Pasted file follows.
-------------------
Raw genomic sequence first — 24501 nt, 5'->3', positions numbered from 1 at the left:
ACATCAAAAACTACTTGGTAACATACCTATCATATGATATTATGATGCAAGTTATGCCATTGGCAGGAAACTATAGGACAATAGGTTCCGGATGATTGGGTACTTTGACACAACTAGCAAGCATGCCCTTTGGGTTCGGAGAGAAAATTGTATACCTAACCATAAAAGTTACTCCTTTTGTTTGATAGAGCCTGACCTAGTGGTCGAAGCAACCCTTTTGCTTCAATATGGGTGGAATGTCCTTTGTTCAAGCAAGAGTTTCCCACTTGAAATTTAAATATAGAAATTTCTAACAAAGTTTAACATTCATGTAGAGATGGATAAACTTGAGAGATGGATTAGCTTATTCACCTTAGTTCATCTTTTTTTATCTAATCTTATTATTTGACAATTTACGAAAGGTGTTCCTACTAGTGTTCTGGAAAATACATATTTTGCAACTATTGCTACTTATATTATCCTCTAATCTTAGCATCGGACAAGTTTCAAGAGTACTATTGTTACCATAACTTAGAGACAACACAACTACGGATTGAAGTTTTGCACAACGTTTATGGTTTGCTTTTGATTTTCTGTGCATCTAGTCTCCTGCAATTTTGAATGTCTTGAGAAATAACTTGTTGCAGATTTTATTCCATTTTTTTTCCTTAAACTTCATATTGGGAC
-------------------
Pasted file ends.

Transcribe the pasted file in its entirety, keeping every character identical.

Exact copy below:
Raw genomic sequence first — 24501 nt, 5'->3', positions numbered from 1 at the left:
ACATCAAAAACTACTTGGTAACATACCTATCATATGATATTATGATGCAAGTTATGCCATTGGCAGGAAACTATAGGACAATAGGTTCCGGATGATTGGGTACTTTGACACAACTAGCAAGCATGCCCTTTGGGTTCGGAGAGAAAATTGTATACCTAACCATAAAAGTTACTCCTTTTGTTTGATAGAGCCTGACCTAGTGGTCGAAGCAACCCTTTTGCTTCAATATGGGTGGAATGTCCTTTGTTCAAGCAAGAGTTTCCCACTTGAAATTTAAATATAGAAATTTCTAACAAAGTTTAACATTCATGTAGAGATGGATAAACTTGAGAGATGGATTAGCTTATTCACCTTAGTTCATCTTTTTTTATCTAATCTTATTATTTGACAATTTACGAAAGGTGTTCCTACTAGTGTTCTGGAAAATACATATTTTGCAACTATTGCTACTTATATTATCCTCTAATCTTAGCATCGGACAAGTTTCAAGAGTACTATTGTTACCATAACTTAGAGACAACACAACTACGGATTGAAGTTTTGCACAACGTTTATGGTTTGCTTTTGATTTTCTGTGCATCTAGTCTCCTGCAATTTTGAATGTCTTGAGAAATAACTTGTTGCAGATTTTATTCCATTTTTTTTCCTTAAACTTCATATTGGGAC